The assessment that inert gases are unsatisfactory for melt polycondensation is overcome by the present invention. It has now been found that an oligocarbonate melt may be condensed in a tube by injecting an inert gas, for instance nitrogen, without the simultaneous application of a vacuum.
EP 0,432,580 provides a two-stage polycarbonate production process, wherein in a first stage oligomeric polycarbonates with molecular weights Mw of <10500 and phenolic OH groups <500 ppm are produced using any desired process and the second stage proceeds either in a melt or by solid phase post-condensation. Condensation may be performed in customary reaction vessels such as tanks, tubes and the like. If condensation is performed in a melt, the pressure may be 0.1 to 2 bar. In the examples, however, the second stage is performed only in the solid phase. In contrast, it was not obvious to perform melt condensation in a thin tube, as tanks or special reactors are customarily used for this purpose.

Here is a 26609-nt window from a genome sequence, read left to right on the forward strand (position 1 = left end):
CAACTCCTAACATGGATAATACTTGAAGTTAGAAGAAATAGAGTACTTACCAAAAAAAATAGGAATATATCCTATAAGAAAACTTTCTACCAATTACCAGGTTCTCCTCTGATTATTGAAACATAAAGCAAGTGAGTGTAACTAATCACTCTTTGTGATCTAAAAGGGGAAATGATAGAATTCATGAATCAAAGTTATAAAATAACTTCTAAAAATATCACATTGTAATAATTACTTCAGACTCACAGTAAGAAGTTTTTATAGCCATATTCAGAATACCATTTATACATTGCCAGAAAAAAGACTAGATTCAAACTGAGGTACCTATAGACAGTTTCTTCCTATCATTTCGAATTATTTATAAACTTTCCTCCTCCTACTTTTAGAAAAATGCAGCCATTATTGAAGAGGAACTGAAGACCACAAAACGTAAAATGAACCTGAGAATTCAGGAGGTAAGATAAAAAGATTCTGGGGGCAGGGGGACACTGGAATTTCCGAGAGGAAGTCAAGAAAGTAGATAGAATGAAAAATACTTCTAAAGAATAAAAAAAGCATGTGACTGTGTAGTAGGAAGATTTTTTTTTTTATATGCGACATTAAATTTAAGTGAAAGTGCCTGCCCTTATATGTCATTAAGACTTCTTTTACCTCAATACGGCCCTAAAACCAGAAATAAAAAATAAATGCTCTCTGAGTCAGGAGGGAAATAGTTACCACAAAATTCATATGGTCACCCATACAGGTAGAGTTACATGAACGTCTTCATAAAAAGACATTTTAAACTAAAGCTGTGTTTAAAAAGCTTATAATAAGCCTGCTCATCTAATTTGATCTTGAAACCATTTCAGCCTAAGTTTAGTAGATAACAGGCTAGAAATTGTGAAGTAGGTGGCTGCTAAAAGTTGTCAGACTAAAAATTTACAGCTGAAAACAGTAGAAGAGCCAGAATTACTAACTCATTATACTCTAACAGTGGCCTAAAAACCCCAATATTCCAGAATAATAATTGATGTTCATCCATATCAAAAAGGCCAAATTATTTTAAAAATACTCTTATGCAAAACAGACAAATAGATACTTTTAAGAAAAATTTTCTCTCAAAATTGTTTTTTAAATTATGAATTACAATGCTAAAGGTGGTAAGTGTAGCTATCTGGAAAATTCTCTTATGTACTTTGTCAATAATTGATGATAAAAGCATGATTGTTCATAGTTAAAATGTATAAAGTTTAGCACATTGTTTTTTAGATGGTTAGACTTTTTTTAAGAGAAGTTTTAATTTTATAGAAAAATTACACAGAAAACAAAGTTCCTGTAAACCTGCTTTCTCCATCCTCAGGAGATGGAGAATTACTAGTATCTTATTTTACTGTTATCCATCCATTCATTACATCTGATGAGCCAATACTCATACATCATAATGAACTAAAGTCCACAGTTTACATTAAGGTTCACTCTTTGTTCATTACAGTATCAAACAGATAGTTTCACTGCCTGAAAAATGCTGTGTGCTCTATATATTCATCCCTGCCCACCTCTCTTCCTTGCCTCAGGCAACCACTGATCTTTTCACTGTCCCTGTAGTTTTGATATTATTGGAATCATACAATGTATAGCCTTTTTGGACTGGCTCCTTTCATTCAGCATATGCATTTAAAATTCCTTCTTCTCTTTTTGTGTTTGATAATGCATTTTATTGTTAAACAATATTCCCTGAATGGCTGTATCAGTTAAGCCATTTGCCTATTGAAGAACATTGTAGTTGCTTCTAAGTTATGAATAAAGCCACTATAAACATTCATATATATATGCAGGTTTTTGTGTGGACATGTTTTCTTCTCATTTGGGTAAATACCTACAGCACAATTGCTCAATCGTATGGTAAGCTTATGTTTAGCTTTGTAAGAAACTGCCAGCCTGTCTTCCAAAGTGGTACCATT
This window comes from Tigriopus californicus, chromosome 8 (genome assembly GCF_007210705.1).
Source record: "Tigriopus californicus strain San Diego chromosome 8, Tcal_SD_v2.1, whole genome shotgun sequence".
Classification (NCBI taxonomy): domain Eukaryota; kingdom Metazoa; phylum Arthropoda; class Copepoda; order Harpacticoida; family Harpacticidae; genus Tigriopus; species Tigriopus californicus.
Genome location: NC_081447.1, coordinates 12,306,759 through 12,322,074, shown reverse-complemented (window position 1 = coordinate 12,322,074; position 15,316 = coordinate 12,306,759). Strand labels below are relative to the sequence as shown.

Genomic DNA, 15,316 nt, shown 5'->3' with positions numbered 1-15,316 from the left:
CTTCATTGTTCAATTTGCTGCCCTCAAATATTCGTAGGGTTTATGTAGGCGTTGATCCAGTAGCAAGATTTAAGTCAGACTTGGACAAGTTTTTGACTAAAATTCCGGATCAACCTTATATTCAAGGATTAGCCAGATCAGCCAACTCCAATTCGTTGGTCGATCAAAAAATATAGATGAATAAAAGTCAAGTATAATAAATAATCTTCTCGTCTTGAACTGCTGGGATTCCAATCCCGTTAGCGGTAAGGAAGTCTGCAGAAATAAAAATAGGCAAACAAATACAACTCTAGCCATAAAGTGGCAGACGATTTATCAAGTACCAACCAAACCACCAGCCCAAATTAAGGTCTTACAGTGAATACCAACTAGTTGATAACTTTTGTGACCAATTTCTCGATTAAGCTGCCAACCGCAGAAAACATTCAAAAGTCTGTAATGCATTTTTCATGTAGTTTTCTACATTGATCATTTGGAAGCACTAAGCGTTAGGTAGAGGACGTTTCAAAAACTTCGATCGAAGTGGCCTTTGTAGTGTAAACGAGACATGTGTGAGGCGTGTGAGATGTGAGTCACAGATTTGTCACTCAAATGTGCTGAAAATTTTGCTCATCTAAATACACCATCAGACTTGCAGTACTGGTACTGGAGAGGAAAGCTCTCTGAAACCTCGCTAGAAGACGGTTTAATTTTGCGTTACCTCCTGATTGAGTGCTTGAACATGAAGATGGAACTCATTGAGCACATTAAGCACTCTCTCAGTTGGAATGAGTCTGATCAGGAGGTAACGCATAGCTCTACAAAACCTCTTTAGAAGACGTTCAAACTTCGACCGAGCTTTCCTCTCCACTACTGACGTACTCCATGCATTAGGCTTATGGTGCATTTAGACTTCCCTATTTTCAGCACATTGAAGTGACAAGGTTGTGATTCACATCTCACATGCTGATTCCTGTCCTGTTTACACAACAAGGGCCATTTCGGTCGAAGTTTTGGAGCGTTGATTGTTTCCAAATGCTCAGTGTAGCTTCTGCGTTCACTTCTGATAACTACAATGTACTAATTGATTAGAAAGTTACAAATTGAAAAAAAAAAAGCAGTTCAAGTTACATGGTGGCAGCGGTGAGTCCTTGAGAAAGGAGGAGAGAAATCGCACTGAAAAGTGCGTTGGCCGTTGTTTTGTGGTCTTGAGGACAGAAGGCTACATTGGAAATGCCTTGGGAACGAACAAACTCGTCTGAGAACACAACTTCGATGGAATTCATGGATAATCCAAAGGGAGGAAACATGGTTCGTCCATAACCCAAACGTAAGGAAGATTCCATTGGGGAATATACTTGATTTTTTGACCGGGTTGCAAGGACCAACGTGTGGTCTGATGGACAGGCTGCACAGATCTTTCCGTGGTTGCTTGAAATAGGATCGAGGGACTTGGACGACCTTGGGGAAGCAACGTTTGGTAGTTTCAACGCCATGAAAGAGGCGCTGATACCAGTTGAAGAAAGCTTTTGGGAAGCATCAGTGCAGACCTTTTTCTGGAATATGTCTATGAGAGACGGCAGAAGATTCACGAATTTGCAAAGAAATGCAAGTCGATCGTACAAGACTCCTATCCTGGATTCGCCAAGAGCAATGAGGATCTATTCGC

Tubes are known for small scale solid phase condensation reactions in which cristallised powders are condensed at temperatures below the cristalline melting point; on the large scale, these tubes correspond to condensation towers, because condensation times are very lengthy.
A two-stage process for the production of aromatic polycarbonates is known from DE-OS 4,038,967, wherein in the first stage oligocarbonates are produced according to the known phase interface process, which oligocarbonates are polycondensed in the second stage in the solid phase or as a melt. Post-condensation in a melt may proceed, for example, in an extruder, kneader or similar units, preferably under a vacuum (column 3, lines 15 to 18). While solid phase post-condensation of the cristalline oligomer is indeed performed in a tube in a stream of N2 under normal pressure at temperatures between 180° C. and 230° C. (column 4, lines 32 to 37), it was not obvious that condensation in the melt is achieved in a relatively short time.
It has now surprisingly been found that an amorphous oligocarbonate produced in a manner known per se, may be condensed in a melt within short period (≦ few minutes) into higher molecular weight polycarbonate and namely by
passing the oligocarbonate through a heated tube at normal or elevated pressure and
simultaneously introducing an inert gas into the tube-system.